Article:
Chapter 9: Continuing the diversity theme: cell and tissue differentiation

Wikipedia points out that ‘biodiversity’ is a new portmanteau word made up from ‘biology’ and ‘diversity’ that probably arrived in the English language in 1985. Wikipedia defines ‘biodiversity’ as ‘the variation of taxonomic life forms within a given ecosystem, biome or for the entire Earth. Biodiversity is often used as a measure of the health of biological systems’ (see: As an aside to this Wikipedia definition of biodiversity: given the fact that in the fossil record fungal biodiversity greatly increases during major extinction events (CLICK HERE for a reminder of the earlier discussion) we are not convinced that fungal biodiversity is a good measure of the health of non-fungal biological systems!

In this Chapter we will explain the meaning of the word ‘diversity’ in the context of the fungi, and then deal with its different aspects as they bear upon cells and tissues: mycelial differentiation and the different ways that fungi use for making spores. We describe Aspergillus conidiophores in some detail because something is known about the molecular regulation of Aspergillus sporulation. This is then compared with conidiation in Neurospora and other fungi. Finally, we make some general points about the nature and construction of fungal tissues and organs by describing conidiomata, and then linear structures like strands, cords, rhizomorphs and stipes; finishing off with the globose structures called sclerotia, stromata, ascomata and basidiomata.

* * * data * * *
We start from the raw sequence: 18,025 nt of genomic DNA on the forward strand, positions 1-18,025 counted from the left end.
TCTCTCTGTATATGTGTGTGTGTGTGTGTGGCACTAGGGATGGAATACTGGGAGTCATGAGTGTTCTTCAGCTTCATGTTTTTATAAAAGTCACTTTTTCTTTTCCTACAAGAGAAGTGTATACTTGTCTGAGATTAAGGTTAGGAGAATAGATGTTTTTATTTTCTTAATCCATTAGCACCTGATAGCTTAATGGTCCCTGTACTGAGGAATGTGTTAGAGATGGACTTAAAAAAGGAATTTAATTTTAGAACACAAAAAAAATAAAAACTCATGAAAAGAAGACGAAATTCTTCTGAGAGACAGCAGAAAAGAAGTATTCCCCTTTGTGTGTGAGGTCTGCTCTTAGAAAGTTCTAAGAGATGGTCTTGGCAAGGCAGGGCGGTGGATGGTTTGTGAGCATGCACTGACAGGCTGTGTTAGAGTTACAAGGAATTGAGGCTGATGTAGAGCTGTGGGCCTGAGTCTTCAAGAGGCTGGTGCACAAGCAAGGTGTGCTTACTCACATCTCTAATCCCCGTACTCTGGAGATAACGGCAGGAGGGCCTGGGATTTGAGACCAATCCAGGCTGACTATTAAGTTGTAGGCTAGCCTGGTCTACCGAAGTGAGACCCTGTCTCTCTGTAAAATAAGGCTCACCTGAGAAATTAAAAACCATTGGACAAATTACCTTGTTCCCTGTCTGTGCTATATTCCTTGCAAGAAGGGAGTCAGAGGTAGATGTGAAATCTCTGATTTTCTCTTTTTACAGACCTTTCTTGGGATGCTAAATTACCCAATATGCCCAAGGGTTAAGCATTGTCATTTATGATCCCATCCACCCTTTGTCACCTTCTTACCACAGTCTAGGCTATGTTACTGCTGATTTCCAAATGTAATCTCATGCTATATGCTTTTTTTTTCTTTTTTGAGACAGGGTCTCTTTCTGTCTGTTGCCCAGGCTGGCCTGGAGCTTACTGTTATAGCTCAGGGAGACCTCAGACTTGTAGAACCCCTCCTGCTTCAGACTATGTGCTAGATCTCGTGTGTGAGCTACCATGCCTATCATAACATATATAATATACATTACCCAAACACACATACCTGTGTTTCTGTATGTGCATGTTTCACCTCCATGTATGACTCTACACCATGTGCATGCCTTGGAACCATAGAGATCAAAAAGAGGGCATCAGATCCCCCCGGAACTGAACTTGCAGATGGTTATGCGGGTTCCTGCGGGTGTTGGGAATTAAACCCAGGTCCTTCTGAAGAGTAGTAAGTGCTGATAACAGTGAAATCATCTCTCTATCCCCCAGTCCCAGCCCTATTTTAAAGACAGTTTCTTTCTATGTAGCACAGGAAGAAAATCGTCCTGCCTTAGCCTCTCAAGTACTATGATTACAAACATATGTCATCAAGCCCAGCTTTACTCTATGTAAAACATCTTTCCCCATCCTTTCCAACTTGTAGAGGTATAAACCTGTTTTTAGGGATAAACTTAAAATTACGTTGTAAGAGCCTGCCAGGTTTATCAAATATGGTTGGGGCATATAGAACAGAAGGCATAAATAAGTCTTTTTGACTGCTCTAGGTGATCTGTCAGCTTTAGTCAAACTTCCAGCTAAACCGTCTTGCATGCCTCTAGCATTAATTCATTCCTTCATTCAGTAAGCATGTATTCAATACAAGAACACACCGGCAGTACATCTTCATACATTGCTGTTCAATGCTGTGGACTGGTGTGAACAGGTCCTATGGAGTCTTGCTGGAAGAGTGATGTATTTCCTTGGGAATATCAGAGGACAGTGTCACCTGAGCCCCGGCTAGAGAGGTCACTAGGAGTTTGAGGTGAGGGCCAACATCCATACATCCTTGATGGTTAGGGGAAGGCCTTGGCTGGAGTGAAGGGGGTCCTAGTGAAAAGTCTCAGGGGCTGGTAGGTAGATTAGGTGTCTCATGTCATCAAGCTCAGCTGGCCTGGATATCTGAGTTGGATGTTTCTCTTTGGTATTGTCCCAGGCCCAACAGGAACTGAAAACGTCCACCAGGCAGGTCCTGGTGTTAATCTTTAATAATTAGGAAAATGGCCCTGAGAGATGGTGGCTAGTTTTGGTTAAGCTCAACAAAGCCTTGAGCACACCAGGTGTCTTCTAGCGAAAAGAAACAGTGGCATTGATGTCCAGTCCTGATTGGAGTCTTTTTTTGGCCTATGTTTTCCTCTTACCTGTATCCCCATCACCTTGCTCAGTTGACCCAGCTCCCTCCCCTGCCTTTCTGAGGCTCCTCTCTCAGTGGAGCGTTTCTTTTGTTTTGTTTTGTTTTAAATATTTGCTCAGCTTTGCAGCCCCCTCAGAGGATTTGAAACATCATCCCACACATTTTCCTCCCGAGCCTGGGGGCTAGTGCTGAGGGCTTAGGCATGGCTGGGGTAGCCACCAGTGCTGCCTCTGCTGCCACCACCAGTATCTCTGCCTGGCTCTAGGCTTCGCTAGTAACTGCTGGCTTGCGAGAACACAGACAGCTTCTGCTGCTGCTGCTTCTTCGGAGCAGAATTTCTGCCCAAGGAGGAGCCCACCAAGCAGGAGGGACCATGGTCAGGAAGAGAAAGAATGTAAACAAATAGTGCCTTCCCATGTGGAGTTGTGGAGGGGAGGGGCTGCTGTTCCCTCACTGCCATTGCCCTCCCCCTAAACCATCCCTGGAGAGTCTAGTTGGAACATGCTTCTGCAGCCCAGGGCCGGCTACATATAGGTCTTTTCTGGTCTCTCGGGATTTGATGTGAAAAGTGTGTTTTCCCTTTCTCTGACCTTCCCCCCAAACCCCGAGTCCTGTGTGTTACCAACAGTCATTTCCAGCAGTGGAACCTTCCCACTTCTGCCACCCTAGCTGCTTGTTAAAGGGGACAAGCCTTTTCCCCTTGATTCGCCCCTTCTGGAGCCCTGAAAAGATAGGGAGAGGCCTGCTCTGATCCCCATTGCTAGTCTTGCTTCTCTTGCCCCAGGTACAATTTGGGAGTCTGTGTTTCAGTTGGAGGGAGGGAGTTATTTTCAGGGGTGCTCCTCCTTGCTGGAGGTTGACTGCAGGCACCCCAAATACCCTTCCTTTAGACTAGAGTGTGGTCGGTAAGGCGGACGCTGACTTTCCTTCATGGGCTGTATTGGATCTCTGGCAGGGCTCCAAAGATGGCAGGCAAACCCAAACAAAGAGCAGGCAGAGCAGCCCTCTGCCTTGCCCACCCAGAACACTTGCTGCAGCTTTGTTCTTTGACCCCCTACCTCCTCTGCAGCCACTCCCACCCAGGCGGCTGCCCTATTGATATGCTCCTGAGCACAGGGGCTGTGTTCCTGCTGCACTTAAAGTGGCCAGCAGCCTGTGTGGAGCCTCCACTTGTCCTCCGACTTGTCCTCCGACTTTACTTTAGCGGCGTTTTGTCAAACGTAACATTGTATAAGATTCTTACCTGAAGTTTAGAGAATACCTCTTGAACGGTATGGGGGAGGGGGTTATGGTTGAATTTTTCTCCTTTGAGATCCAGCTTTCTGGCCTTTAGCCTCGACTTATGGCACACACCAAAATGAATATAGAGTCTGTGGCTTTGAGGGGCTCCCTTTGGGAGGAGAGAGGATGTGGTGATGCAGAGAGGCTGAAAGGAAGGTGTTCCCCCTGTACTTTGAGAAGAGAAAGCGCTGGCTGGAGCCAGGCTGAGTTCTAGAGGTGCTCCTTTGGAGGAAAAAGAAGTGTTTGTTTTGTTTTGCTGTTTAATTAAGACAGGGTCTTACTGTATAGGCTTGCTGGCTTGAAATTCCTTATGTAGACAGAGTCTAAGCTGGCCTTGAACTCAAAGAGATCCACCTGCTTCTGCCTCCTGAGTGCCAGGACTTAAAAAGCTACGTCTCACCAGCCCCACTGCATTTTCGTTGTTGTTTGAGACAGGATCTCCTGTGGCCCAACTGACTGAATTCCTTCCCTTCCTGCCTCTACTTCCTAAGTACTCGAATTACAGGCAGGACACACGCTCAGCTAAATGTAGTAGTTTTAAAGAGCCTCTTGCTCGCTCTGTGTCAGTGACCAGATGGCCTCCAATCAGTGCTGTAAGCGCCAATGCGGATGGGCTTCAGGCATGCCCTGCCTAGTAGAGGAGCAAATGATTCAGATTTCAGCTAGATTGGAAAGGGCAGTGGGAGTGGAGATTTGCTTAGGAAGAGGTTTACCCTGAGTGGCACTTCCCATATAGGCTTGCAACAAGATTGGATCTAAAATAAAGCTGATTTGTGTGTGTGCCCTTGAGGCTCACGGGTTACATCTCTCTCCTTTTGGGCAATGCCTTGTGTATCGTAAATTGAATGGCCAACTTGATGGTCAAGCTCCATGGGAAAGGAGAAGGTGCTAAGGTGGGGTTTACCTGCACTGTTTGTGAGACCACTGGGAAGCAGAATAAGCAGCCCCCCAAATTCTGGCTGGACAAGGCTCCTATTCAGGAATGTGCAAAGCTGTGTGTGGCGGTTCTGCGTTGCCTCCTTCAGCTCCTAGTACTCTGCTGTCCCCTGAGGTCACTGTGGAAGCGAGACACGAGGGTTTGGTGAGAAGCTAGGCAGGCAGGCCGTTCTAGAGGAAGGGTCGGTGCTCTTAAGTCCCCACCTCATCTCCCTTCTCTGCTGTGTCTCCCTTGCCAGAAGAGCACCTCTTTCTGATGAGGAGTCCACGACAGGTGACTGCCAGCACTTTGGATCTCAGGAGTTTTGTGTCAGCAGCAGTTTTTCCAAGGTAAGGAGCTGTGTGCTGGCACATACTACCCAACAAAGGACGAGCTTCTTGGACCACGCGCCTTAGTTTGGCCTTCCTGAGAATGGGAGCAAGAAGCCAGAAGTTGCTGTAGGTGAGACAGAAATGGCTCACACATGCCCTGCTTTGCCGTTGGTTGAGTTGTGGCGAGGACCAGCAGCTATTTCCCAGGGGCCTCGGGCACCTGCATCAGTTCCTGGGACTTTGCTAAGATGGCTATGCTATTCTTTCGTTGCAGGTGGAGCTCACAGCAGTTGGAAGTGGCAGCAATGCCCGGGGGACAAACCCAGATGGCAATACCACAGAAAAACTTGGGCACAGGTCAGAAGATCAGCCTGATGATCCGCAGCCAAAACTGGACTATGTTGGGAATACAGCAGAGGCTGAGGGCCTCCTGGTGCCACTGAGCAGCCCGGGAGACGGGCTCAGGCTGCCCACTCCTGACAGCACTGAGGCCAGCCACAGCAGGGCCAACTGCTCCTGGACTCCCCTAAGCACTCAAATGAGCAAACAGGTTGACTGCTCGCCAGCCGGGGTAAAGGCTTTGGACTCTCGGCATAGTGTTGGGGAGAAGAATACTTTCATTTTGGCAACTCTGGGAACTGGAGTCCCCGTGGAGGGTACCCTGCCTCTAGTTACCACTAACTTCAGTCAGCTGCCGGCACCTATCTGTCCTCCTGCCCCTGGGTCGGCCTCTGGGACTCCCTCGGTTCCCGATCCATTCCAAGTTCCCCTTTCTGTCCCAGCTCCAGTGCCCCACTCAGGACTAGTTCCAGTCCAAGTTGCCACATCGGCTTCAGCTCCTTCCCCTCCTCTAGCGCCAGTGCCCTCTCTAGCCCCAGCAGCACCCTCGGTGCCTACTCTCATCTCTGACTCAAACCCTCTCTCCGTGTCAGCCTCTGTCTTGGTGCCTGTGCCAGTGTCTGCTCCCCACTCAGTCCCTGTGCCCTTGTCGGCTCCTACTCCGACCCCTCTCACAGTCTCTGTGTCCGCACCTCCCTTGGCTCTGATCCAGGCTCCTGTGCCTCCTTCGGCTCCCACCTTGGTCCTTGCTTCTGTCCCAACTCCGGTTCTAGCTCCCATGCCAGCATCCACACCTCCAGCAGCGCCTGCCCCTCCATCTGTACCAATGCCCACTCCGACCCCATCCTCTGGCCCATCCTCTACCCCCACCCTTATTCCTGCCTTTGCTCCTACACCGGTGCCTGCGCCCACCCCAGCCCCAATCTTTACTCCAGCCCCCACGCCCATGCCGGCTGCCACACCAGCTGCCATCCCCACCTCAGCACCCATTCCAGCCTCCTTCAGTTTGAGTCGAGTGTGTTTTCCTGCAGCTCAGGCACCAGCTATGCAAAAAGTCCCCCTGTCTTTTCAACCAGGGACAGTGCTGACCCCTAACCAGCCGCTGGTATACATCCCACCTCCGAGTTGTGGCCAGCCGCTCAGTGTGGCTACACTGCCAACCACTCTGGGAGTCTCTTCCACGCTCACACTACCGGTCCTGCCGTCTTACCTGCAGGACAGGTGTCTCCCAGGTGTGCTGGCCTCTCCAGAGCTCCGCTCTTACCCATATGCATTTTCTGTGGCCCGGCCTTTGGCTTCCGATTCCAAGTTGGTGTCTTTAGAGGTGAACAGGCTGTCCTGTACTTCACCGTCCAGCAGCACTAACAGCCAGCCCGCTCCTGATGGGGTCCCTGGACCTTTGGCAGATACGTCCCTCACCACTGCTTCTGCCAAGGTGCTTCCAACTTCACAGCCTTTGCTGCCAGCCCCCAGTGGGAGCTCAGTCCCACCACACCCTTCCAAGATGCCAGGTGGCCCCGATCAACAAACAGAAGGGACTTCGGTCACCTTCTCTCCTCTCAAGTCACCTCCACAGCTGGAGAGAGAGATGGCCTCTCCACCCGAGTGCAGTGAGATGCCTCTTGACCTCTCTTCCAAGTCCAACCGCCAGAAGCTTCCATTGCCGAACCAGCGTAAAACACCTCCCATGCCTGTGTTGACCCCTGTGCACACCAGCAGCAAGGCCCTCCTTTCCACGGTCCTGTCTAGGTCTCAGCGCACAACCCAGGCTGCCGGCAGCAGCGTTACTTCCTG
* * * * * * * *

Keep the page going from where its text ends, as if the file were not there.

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Ordering details: Moore, D., Robson, G.D. & Trinci, A.P.J. (2011). 21st Century Guidebook to Fungi. Cambridge, UK: Cambridge University Press. ISBN: 9780521186957.

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Updated July, 2018